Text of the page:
sudo dpkg -i debreate_0.7.7_all.deb

Then we can launch Debreate from KRunner by...

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This are my initial notes on creating debian packages
1. Create a .deb to install script or file
2. Create .deb with dependencies only
3. More complicated packages
4. Package Repository

Packages typically required:

apt-get install build-essential autoconf autoconf automake autotools-dev dh-make apt-get install debhelper devscripts fakeroot xutils lintian pbuilder

1. Create a .deb to install a script or file

The goal is to create a package that simply puts a shell script where I want it. Tested on Ubuntu 10.04 LTS.

Create a directory to build your packages in. Some use "deb" and others use "packages". Others create a directory structure for making multiple packages under "deb" (or whatever).
mkdir deb Create the directory structure in deb that represents where you want the script to be placed1
mkdir -p ./deb/usr/local/bin Copy the script into your new directory
cp /path/to/my/script/myscript.sh...
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So, how do we go about making .deb packages? Good question. This is where we capture those notes, which are eventually going to be used to make a build script that automates the process for us.

These are the pages we referenced the most when figuring out how to do this.

This is the process we used to set up the first Debian package build:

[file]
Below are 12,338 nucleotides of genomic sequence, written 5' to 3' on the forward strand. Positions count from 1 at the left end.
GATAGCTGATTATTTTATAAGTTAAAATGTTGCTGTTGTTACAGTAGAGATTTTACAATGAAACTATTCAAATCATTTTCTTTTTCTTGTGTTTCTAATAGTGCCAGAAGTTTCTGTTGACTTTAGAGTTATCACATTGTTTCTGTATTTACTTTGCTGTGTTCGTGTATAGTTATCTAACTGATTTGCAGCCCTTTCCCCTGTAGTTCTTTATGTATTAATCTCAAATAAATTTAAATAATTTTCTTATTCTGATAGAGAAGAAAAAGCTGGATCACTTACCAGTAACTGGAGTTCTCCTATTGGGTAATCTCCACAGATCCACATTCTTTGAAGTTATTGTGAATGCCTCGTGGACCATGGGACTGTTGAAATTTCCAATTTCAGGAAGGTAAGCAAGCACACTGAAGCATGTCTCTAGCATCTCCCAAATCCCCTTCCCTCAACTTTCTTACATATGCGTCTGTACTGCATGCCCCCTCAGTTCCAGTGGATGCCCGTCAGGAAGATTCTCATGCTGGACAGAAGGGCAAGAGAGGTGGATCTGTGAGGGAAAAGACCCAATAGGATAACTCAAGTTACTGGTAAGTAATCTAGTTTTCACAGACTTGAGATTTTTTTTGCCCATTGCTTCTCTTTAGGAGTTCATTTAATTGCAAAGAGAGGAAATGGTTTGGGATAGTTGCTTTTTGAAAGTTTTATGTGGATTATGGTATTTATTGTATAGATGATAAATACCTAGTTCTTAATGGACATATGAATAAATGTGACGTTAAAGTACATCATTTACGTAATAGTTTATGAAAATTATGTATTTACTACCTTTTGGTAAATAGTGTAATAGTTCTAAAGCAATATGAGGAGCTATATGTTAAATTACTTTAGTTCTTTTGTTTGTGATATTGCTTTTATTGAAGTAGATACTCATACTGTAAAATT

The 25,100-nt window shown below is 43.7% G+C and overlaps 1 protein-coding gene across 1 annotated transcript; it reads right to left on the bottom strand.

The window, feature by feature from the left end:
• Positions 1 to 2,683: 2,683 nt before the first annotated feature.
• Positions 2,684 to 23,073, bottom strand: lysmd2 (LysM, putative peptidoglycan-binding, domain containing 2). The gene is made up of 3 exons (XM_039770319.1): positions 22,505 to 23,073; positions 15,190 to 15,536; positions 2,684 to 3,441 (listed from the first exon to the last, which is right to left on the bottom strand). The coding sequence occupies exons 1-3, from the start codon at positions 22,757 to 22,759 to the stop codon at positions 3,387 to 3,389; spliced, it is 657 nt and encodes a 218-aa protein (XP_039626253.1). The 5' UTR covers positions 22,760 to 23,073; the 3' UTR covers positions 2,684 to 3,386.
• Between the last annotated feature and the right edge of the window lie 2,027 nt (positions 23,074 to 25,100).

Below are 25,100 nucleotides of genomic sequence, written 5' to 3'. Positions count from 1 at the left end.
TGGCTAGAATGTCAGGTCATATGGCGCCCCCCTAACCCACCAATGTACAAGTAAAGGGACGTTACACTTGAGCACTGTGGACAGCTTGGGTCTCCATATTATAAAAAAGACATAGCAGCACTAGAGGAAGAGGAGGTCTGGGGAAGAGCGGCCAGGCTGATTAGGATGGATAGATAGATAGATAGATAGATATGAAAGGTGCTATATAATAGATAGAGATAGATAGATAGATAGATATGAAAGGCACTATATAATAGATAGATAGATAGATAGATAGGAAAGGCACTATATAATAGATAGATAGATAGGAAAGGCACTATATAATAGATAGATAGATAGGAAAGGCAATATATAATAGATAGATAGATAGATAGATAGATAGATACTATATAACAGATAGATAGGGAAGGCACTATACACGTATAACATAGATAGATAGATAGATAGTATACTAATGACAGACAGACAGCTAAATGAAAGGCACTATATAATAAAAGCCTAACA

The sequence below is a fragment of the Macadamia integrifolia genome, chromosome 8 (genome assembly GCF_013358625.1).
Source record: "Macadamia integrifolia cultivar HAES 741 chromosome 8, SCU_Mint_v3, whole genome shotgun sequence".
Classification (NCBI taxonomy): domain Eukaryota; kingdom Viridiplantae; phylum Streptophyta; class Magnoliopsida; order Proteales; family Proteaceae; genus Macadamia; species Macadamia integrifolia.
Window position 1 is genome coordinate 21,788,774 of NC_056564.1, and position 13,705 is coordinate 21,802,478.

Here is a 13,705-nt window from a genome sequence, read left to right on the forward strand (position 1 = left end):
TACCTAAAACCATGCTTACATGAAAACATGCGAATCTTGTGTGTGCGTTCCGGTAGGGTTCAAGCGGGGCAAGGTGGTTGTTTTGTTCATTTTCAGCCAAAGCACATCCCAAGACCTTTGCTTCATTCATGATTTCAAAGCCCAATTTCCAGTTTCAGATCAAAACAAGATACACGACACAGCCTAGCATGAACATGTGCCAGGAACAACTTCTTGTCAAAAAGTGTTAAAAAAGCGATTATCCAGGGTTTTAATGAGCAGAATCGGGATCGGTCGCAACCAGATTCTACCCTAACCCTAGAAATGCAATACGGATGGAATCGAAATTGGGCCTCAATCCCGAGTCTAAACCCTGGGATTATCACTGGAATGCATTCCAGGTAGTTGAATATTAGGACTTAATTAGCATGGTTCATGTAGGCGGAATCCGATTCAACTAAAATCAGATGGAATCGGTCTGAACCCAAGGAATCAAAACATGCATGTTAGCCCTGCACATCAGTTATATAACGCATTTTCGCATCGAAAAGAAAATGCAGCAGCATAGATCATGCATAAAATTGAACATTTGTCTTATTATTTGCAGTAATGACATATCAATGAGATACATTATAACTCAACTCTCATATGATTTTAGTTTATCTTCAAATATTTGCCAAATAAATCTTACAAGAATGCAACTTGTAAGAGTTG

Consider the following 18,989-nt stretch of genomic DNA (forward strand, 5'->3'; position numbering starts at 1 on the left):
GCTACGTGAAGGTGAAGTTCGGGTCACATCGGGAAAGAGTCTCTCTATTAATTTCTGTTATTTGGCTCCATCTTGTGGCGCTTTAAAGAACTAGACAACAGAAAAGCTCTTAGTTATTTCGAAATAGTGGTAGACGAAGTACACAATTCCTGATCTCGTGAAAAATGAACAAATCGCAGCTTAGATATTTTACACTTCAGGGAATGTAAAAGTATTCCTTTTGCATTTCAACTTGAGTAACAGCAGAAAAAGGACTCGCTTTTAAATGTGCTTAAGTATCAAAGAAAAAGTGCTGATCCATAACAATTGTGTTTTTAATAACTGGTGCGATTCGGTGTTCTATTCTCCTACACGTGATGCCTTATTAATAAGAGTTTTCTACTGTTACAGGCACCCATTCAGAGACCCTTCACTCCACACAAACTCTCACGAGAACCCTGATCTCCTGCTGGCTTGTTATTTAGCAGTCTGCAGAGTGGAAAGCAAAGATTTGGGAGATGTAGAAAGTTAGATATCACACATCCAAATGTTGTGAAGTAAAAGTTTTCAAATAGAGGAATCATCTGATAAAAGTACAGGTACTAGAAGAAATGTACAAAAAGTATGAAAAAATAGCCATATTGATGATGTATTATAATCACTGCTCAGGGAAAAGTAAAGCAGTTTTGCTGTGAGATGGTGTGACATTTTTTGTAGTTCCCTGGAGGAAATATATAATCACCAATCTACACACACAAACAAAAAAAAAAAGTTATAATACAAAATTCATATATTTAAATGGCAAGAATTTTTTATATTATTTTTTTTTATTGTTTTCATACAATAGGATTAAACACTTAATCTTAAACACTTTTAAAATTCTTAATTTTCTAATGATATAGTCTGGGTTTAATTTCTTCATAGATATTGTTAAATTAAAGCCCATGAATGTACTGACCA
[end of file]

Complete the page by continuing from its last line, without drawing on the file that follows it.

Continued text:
git clone https://github.com/Byzantium/ByzPi.git cd ByzPi mkdir ourpackage-v0.1 cd ourpackage-v0.1 cp ~/Byzantium/ourcode.py . dh_make -s --indep --createorig This creates a Debian package skeleton. echo "ourcode.py /usr/sbin" >> debian/install Do this one for every file and new directory that has to be installed from the package. echo "1.0" > debian/source/format This sets the package format for dpkg. echo "8" > debian/compat This is the version of the debian/ directory layout we're using. rm debian/*.ex debian/*.EX vi debian/changelog Fill out the changelog using the Debian format. This is to keep track of what we did as well...
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While there are thousands of packages in the Ubuntu archive, there are still a lot nobody has gotten to yet. If there is an exciting new piece of software that you feel needs wider exposure, maybe you want to try your hand at creating a package for Ubuntu or a PPA. This guide will take you through the steps of packaging new software.

You will want to read the Getting Set Up article first in order to prepare your development environment.

4.1. Checking the Program